This morning I woke up before the birds, before sun and before my son in order to go downtown for third trimester lab work.

bio24
Tip I got from an expert: Get to Bio 24 before they open at 7:30am. Even just a few minutes can be the difference between third in line or fifteenth.)

I’m not a morning person to begin with, so starting my day off with a massive glucose syrup chug on an empty stomach and having veins poked didn’t really brighten my day. But the glucose nastiness went down and stayed down, so I settled in with a good book (thanks, Karin!) and spent two hours in the waiting room watching in amazement as Senegalese women came and left, all impeccably and fashionably dressed. Boubous, taille-basses, Western looks with African touches, scarves and headwraps, wax and bazin… Amazing, creative and beautiful. It was a lovely distraction from my simultaneous nausea and stomach growling.

Two hours and one more vein poke later, I wobbled my way outside and got in a taxi headed for home and real food.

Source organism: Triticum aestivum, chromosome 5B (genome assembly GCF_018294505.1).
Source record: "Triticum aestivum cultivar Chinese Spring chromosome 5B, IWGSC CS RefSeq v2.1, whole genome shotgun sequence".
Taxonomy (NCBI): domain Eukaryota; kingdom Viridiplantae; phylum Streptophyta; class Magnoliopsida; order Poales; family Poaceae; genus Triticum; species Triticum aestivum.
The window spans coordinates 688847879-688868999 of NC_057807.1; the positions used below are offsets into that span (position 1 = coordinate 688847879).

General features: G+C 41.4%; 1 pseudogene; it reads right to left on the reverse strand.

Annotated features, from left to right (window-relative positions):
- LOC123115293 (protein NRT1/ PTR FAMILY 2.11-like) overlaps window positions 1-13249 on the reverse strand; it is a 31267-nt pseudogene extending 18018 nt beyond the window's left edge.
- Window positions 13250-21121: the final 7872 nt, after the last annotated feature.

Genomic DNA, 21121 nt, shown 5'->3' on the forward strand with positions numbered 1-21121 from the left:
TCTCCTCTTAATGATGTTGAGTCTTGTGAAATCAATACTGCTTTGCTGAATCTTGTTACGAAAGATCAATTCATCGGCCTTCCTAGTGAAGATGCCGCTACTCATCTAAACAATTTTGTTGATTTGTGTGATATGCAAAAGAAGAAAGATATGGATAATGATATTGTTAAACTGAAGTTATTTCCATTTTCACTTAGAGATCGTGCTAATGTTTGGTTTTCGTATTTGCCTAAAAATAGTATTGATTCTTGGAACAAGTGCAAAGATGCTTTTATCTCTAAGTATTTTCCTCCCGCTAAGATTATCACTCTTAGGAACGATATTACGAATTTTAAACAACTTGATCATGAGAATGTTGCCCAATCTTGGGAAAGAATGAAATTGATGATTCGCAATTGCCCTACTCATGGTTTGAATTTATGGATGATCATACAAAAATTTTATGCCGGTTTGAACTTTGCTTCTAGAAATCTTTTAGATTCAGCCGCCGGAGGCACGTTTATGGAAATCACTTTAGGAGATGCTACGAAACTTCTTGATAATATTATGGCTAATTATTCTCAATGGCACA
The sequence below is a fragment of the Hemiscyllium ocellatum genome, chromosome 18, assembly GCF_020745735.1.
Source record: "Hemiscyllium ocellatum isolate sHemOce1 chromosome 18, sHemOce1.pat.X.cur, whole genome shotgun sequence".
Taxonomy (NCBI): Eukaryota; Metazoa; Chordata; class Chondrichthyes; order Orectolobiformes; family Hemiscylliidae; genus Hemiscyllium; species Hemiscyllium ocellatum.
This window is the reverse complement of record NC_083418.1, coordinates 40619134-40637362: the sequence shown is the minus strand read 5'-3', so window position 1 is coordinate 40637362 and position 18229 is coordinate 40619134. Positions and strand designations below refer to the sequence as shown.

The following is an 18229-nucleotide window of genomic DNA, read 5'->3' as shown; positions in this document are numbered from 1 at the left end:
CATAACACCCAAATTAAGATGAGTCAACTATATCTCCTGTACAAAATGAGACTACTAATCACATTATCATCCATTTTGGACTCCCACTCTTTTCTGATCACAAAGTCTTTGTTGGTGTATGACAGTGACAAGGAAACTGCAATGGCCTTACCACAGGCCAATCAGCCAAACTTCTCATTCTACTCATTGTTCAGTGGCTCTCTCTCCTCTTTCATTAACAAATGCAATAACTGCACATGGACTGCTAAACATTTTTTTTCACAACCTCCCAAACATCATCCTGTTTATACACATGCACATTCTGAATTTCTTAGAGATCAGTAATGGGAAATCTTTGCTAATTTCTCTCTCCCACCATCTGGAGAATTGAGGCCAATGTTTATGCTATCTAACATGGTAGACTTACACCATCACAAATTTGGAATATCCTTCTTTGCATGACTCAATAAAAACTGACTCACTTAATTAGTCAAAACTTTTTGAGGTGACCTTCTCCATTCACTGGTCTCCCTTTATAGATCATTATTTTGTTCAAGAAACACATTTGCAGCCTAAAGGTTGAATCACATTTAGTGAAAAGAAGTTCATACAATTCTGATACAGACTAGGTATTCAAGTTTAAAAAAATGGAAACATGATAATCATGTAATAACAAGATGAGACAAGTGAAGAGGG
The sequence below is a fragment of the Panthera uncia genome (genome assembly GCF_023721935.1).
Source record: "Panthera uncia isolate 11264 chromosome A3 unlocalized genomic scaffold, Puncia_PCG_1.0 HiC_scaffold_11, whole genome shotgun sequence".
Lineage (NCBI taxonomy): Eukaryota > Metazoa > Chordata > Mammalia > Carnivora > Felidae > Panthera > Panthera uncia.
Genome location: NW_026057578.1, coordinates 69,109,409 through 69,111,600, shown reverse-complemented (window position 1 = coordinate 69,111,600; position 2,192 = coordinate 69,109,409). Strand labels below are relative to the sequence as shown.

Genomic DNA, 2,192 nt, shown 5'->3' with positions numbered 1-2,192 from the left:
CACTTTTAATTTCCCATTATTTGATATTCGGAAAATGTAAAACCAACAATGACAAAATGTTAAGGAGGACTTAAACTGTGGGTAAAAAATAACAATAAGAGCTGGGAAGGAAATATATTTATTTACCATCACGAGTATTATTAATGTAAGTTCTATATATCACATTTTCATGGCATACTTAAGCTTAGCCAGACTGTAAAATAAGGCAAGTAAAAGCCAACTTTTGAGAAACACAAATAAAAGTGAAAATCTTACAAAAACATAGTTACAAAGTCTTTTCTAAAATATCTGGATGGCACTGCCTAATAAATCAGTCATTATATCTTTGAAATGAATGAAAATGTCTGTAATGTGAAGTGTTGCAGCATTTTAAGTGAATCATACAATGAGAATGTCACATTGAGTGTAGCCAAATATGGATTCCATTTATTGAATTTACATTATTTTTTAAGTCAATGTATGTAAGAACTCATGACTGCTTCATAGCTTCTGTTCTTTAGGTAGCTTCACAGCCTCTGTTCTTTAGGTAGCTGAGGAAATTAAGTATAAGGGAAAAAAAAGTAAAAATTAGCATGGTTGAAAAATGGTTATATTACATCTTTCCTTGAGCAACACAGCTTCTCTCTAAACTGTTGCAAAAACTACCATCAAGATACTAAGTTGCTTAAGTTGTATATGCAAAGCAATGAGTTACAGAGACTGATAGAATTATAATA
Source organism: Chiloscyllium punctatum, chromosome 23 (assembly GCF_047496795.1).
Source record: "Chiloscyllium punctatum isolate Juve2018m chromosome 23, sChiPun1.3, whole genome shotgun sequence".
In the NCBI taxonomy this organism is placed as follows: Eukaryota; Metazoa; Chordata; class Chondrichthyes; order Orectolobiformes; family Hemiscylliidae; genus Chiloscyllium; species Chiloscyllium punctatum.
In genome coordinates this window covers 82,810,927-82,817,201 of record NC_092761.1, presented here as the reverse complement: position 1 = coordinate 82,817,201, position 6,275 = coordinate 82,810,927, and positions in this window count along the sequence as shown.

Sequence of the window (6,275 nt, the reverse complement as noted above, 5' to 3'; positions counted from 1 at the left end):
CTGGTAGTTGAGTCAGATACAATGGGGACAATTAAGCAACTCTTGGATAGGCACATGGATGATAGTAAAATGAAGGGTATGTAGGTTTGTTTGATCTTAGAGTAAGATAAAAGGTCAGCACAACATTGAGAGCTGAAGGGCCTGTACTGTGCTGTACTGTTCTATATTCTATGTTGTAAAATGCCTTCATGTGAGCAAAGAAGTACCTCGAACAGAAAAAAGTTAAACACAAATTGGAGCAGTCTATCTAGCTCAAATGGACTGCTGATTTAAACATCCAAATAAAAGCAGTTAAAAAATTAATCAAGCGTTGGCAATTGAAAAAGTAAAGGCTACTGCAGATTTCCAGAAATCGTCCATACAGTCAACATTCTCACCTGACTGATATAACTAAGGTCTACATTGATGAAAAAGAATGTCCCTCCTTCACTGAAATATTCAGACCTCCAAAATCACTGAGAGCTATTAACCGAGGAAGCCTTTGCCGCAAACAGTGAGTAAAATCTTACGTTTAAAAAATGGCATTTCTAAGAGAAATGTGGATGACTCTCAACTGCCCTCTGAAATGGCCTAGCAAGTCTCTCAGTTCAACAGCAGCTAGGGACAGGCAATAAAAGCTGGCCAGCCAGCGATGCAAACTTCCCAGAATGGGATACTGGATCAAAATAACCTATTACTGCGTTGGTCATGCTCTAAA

Not so fast. “Madame, I’m just going to pull over here and get a coffee…” It was more of a statement than a question, and I figured why pick a fight with a man who hasn’t had his caffeine yet. “Amul problème. Café amna solo,” I answered. After all, coffee is important. He laughed and hollered his order from the car window to a guy named Abdoulaye. (Apparently my taxi driver was a regular at this Nescafé stand.)

Abdoulaye delivered the two steaming cups to the car and the driver carefully placed one in the console cupholder and handed me the other one. “For you, Madame.”

Dakar Starbucks
Dakar Starbucks

Now if you’ve never had coffee from a Nescafé cart in Senegal, let me explain what goes into it: Nescafé granules + hot water + sugar + sugar + sugar. It’s basically coffee-flavored glucose syrup.

It was a very sweet gesture. Pun intended.